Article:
Getting an “A” in Work-Life-Family-Education Balance
Isn’t it nice to get home from work and, after helping kids with homework, cleaning up after dinner, going over the bills, changing that light bulb… finally sitting down and relaxing? Well, now that you’ve decided to advance or change careers with an online degree, you’re going to have to juggle another obligation: studying. Sound daunting? It won’t be, if you do it right. Here are 5 tips to get you started.
- Organize Thyself: Make a Study Calendar
Start with what you need to accomplish over the next week. Then break your study time down into manageable chunks. But here’s the thing – YOU MUST WRITE IT DOWN – either literally or virtually.
Use a day planner or calendar or Excel sheet – whatever it takes. Then stick to it. If you’re more comfortable going mobile, there are plenty of apps for organizing your time to study – just search your app store.
Track your progress as the week goes by. If your study time isn’t sufficient, you’ll need to add time.
- Take small bites and chew thoroughly
Online classes are a marathon, not a sprint. Don’t try to cram all your study time into 1 or 2 days a week. It will burn you out and you won’t learn as well. Sprinkle time throughout the week, with buffers for downtime.
You can also break up your studying within your scheduled time. Try setting a timer for 30 minutes of solid, focused studying. Then take a 5-minute break. Take a walk around the block, do some push-ups, read about the latest celebrity scandal. Then go back for another 30 minutes, refreshed.
- Enter your Study Cave
There are so many distractions out there – kids, friends, the internet… You need a special place or two where you can get away from it all and really concentrate on your classwork. If you can take a bit of time at work, is there an empty office or seldom-used conference room where you can have some privacy (as long as you clear it with the boss)? At home, your Study Cave should probably have a door and a “Go Away” sign. Inside, it should be comfortable, but simple. Nothing to play with. No TV – ever. If you want music, keep it classical or instrumental. Nothing to keep you from concentrating. You’ll find that you will get more done, more quickly.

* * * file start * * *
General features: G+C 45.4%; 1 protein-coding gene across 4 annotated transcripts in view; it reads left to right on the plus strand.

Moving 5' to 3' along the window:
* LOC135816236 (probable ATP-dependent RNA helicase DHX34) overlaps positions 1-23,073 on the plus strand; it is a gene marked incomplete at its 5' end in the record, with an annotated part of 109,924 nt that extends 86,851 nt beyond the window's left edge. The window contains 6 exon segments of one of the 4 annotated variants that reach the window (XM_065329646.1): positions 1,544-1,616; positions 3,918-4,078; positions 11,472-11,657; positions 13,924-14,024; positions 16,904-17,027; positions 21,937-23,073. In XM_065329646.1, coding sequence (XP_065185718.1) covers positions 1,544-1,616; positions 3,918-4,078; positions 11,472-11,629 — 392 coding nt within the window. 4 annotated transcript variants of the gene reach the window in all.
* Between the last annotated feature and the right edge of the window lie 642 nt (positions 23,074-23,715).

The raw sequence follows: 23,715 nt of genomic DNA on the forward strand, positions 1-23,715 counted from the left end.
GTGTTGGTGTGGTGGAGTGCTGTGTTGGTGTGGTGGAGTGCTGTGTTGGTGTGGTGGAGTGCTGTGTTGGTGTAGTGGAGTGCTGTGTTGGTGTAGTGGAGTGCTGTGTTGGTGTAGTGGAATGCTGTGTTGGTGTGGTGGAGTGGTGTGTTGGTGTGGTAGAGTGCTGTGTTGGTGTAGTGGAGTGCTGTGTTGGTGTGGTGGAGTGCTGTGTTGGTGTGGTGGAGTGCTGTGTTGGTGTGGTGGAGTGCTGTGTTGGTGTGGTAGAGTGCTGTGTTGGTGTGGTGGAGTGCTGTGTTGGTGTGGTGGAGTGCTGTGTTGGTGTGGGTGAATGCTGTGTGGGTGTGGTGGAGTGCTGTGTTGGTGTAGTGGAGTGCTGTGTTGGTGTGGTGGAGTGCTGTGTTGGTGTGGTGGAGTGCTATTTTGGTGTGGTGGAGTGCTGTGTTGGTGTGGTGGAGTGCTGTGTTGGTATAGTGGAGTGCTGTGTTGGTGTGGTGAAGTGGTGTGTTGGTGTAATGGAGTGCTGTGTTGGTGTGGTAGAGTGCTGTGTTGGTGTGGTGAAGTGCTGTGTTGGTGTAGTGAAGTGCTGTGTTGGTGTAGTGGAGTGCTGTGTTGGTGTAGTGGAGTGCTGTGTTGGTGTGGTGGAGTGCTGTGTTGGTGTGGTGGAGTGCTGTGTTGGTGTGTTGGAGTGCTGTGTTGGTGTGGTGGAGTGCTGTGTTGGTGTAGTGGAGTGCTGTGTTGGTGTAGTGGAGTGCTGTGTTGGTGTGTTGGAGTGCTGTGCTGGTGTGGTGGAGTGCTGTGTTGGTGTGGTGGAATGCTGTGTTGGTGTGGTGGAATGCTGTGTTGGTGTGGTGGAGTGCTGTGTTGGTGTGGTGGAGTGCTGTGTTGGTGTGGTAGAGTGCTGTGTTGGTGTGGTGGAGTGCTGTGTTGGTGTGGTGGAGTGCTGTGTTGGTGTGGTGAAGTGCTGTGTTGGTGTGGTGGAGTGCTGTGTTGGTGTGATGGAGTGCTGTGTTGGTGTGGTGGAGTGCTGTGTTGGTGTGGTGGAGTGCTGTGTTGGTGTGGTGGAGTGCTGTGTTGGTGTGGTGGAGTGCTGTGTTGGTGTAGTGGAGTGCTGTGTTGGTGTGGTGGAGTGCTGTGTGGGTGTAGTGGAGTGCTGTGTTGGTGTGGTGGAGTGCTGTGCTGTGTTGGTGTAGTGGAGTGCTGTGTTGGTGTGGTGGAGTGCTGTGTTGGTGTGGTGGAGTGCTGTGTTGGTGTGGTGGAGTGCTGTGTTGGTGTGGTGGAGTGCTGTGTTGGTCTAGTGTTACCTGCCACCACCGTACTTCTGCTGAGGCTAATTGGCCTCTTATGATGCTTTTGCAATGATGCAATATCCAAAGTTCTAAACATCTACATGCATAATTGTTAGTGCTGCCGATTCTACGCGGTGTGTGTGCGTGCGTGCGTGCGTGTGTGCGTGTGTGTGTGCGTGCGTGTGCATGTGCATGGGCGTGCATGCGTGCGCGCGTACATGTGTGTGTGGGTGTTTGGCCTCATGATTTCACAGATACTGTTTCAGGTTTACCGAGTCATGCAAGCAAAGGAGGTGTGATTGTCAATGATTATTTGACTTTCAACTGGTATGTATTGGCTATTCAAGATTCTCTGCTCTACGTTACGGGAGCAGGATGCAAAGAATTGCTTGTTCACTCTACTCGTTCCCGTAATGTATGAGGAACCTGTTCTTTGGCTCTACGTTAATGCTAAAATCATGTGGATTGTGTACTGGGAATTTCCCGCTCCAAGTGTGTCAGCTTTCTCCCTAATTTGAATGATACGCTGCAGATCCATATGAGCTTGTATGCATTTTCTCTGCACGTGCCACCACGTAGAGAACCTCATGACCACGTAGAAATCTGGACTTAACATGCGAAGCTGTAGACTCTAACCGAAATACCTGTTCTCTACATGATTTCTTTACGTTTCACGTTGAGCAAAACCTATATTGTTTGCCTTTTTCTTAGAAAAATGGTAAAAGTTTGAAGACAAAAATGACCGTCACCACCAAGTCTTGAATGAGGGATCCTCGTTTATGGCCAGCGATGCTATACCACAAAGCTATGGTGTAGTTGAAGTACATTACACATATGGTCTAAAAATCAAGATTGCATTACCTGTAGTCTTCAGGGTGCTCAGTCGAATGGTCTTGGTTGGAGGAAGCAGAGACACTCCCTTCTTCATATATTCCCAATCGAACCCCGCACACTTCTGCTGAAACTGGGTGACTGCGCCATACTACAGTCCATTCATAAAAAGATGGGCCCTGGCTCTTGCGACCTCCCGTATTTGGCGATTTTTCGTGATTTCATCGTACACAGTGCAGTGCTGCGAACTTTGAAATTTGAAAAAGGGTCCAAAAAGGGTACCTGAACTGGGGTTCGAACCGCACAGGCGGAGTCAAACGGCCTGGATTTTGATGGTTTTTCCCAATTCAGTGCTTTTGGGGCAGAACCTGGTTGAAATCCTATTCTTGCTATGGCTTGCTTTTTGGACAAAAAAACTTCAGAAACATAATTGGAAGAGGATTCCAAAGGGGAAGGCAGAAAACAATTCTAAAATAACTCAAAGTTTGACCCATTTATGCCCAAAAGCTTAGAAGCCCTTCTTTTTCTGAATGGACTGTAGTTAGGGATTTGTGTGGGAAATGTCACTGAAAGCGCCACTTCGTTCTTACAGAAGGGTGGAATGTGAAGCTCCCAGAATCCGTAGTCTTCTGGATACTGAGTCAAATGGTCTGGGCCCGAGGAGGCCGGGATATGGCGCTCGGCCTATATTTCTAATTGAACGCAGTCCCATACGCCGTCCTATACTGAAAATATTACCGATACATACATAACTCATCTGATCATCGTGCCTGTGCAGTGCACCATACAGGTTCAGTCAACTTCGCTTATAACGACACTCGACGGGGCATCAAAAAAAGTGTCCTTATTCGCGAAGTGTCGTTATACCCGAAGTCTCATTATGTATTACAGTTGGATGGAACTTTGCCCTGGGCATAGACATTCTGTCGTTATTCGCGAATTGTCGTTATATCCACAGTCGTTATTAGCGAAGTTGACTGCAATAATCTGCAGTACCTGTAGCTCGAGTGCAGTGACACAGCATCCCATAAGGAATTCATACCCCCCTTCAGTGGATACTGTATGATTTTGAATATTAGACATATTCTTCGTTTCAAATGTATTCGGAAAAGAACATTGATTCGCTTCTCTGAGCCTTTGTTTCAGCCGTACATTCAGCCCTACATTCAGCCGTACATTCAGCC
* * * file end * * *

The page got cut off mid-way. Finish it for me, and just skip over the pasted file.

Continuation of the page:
- Ironically, smart phones keep you from learning
Yes, this is a short one – and follows the last point. But it’s important: If at all possible, you should leave your smart phone somewhere else during your sacred study time. Don’t quote me, but I heard about research where even having a smart phone on the desk, silenced, was a distraction for people. Put it away – you’ll learn better, and you may feel liberated.
- Maximize your learning time
Just some good, solid online student study advice:
- Take notes – they help you learn and are easier to review than rereading an assignment
- Schedule time off from work around exams, so you can be prepared and relaxed for the big test
- Use flash cards to break-up information into bite-sized chunks – also, they can be easier to go over on your bus/light rail/commuter train to work.
- Ask your professor about podcasts and audiobooks for studying – they’re great for your drive-time commute
- Avoid having to carry textbooks on buses or trains – just make a copy of what you need to learn that day.
- Before you start online classes, let your friends know that you won’t have as much time to get together.
- Be strong, but give yourself a break – Sometimes things come up and you may miss scheduled study time. Don’t sweat it, but also know you’ll need to make it up.
Well, that’s about it. Be organized, keep to your schedule, don’t get distracted, don’t try to do too much at one time, and you’ll be set for online learning success.